Articles & Interviews
Advanced Clinical Skills
by Barry Duncan, PhD and Scott Miller, PhD
Barry Duncan and Scott Miller provide a comprehensive summary of the Outcome-Informed, Client-Directed approach and a detailed, practical overview of its application in clinical practice.
by Herbert Rabin
Dr. Rabin shares lessons culled from 40 years of psychotherapy teaching and practice.
by Carol Howard Wooton, MFT & Gwyn Fallbrooke
After suffering from a stroke herself, a therapist recounts her journey from patient to professional, culminating in her leading groups for other stroke survivors.
by Bernard Schwartz, PhD and John Flowers, PhD
If we could learn from all of our less-than-optimal therapy outcomes, we'd really acquire some true clinical wisdom. Here are some practical tips to increase your odds of success.
by Melissa Groman
A therapist explores the complex feelings that arise when a client terminates abruptly.
by Clifton Mitchell
Encountering resistance is likely evidence that therapy is taking place. In fact, successful psychotherapy is highly related to increases in resistance, and low resistance corresponds with negative outcomes.
by Steven Kraus
A psychologist's skeptical look at the science (or lack thereof) behind much of the self-help industry,
by Esther W. Wright-Wilson
A therapist poetically chronicles an underreported occupational hazard.
by Barry Duncan, PhD and Scott Miller, PhD
Clients of the best therapists improve at a rate at least 50-percent higher and drop out at a rate at least 50-percent lower than those of average clinicians. What is the key to superior performance?
by Irvin Yalom
Existential psychotherapist Irv Yalom offers insights into the therapist's role as an obstacle remover and fellow traveler. Excerpted from his book The Gift of Therapy.
by Lillian B. Rubin
Lillian Rubin's moving account of her challenging psychotherapy with a man struggling with his disability. Reprinted from the book of the same title.
by Ron Leifer
Psychiatrist Ron Leifer gives a compelling account of the historical context of Thomas Szasz's career as the leading critic of the medical model of psychiatry, along with its implications for the profession of psychiatry and for free thought and speech in the United States.
by Robert-Jay Green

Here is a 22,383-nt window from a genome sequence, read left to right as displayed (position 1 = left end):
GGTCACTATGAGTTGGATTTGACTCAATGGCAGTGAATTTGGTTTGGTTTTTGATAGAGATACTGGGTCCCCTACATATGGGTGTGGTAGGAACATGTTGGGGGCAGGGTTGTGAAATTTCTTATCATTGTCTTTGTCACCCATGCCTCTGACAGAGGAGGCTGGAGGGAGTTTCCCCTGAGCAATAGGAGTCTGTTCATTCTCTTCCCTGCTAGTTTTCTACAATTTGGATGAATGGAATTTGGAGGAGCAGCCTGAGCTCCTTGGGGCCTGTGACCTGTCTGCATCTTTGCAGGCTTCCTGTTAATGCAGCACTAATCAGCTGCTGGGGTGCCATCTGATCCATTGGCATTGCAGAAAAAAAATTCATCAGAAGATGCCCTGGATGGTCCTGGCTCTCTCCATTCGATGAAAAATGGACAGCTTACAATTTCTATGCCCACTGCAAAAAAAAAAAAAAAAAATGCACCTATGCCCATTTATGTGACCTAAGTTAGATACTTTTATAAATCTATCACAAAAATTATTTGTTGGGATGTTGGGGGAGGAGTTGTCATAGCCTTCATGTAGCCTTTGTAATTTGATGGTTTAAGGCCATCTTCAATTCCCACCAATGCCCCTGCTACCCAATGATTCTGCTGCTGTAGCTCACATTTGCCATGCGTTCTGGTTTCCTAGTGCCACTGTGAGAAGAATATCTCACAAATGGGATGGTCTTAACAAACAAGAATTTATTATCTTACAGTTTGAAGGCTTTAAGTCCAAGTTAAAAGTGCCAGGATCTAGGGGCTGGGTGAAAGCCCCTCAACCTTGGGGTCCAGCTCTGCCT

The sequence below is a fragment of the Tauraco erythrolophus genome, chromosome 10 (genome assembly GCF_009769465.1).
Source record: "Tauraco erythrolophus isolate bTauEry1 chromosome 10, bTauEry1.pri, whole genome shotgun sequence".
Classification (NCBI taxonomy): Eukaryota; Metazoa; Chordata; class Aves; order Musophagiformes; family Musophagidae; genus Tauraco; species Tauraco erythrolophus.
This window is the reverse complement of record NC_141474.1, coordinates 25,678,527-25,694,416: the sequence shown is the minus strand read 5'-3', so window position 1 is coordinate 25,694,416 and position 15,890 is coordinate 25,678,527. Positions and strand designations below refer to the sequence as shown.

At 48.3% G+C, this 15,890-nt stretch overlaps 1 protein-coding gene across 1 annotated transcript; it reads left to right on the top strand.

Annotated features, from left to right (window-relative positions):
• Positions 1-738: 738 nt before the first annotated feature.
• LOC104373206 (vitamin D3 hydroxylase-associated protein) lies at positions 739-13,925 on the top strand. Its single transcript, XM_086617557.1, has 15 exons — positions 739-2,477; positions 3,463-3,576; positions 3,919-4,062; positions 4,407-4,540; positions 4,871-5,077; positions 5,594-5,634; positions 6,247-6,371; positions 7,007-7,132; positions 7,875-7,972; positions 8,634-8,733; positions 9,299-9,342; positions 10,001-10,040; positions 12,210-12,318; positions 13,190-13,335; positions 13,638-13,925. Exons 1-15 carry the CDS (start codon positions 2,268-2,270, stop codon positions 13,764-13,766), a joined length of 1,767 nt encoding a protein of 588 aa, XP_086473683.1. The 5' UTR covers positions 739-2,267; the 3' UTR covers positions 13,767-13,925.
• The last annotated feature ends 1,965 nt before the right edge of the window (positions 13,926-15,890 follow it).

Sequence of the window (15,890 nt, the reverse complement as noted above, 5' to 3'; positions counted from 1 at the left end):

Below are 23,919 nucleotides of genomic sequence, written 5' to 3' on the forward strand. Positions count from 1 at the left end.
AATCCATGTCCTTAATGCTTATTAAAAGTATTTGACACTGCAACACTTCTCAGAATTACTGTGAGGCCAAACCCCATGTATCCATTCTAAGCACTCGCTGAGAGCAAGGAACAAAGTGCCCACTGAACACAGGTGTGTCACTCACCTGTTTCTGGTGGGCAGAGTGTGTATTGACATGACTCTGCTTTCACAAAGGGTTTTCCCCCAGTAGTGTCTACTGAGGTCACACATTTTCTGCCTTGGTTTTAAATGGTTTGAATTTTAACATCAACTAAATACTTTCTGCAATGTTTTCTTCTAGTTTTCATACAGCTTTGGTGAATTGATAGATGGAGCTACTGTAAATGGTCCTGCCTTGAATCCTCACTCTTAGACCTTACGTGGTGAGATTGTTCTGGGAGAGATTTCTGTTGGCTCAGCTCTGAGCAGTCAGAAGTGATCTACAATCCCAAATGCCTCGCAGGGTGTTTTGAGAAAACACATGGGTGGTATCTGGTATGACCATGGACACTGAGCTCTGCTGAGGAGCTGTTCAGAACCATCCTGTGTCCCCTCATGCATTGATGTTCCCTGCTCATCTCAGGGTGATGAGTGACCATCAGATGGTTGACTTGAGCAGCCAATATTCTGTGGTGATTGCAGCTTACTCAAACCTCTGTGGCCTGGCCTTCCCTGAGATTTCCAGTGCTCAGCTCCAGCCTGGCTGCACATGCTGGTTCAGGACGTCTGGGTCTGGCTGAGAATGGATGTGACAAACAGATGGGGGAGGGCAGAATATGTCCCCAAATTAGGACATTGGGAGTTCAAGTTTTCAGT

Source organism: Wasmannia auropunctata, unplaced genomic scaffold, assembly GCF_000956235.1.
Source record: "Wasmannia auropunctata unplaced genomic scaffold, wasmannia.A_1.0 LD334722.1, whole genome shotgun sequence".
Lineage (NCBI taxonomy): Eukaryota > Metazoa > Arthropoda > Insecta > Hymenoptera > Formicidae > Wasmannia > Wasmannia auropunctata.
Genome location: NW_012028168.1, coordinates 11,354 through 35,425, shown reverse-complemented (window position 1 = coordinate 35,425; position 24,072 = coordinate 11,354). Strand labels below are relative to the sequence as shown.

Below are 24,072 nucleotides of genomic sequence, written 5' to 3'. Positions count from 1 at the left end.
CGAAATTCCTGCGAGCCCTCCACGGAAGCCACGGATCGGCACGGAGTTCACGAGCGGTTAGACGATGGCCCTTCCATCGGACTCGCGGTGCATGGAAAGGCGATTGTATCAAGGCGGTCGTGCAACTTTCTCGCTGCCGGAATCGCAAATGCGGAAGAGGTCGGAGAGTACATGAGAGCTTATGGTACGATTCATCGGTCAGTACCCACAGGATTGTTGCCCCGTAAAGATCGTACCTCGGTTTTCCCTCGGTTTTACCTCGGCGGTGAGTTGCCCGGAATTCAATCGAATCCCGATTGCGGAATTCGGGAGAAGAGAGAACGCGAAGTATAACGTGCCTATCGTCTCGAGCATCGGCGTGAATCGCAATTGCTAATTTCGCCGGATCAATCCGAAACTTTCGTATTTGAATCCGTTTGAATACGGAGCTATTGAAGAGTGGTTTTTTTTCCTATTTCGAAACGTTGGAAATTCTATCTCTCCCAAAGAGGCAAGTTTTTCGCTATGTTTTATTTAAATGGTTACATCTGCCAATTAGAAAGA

The main elements of successful therapy include a positive therapeutic alliance, a clear focus, a coherent problem formulation, and improvised techniques—not a particular theoretical orientation.
by Tracy A. Knight
Reflections on the client's capacity for change, including a case study of a successful single-session therapeutic intervention.
by Evelyn Sommers
Dr. Sommers discusses the prevalent problem of cultural silencing called "niceness," and offers case studies and advice for addressing associated client issues of anxiety and helplessness.
by Jeffrey Kottler
We all know that clients may withhold critical information, but what do we do when they deliberately lie? Jeffrey Kottler explores this in an excerpt from his latest book, The Assassin and the Therapist: An Exploration of Truth in Psychotherapy and in Life.
by Richard P. Halgin
Richard Halgin shares the story of a long-term client's unexpected death, and how he managed his professional boundaries around this tragic event.
by Amy Urdang
A psychotherapist explores client-therapist boundaries and termination issues in a particularly intensive course of therapy.
by Ilene Philipson
In a discussion of the growing problem of work-life balance in American culture, Dr. Philipson shares the stories of clients whose overidentification with work ended in disaster.
by Nancy Gunzberg
Working in the here-and-now of the therapeutic relationship requires therapists to be fully engaged, and take risks in revealing themselves. But utilizing the transference and counter-transference makes for rewarding and powerful therapy.
Larry Beutler discusses how to incorporate scientific findings into psychotherapy practice and teaching, and what horse training has to do with any of this.
Mardi Horowitz discusses his research on psychotherapy for stress and trauma, his recent book on happiness, and what therapists can teach their clients about attaining it.
The founder of the first professional school of psychology, visionary, and gadfly Nick Cummings reflects on the history and predicts the future of psychotherapy.
Renegade psychoanalyst Owen Renegade argues that psychoanalysis and psychoanalytic psychotherapy can and must be practical.
The foremost psychiatric critic of our times, Thomas Szasz, engages in an in-depth dialogue of his life's work including freedom and liberty, the myth of mental illness, drug laws, the fragile state of psychotherapy, and his passion for humanistic values and social justice.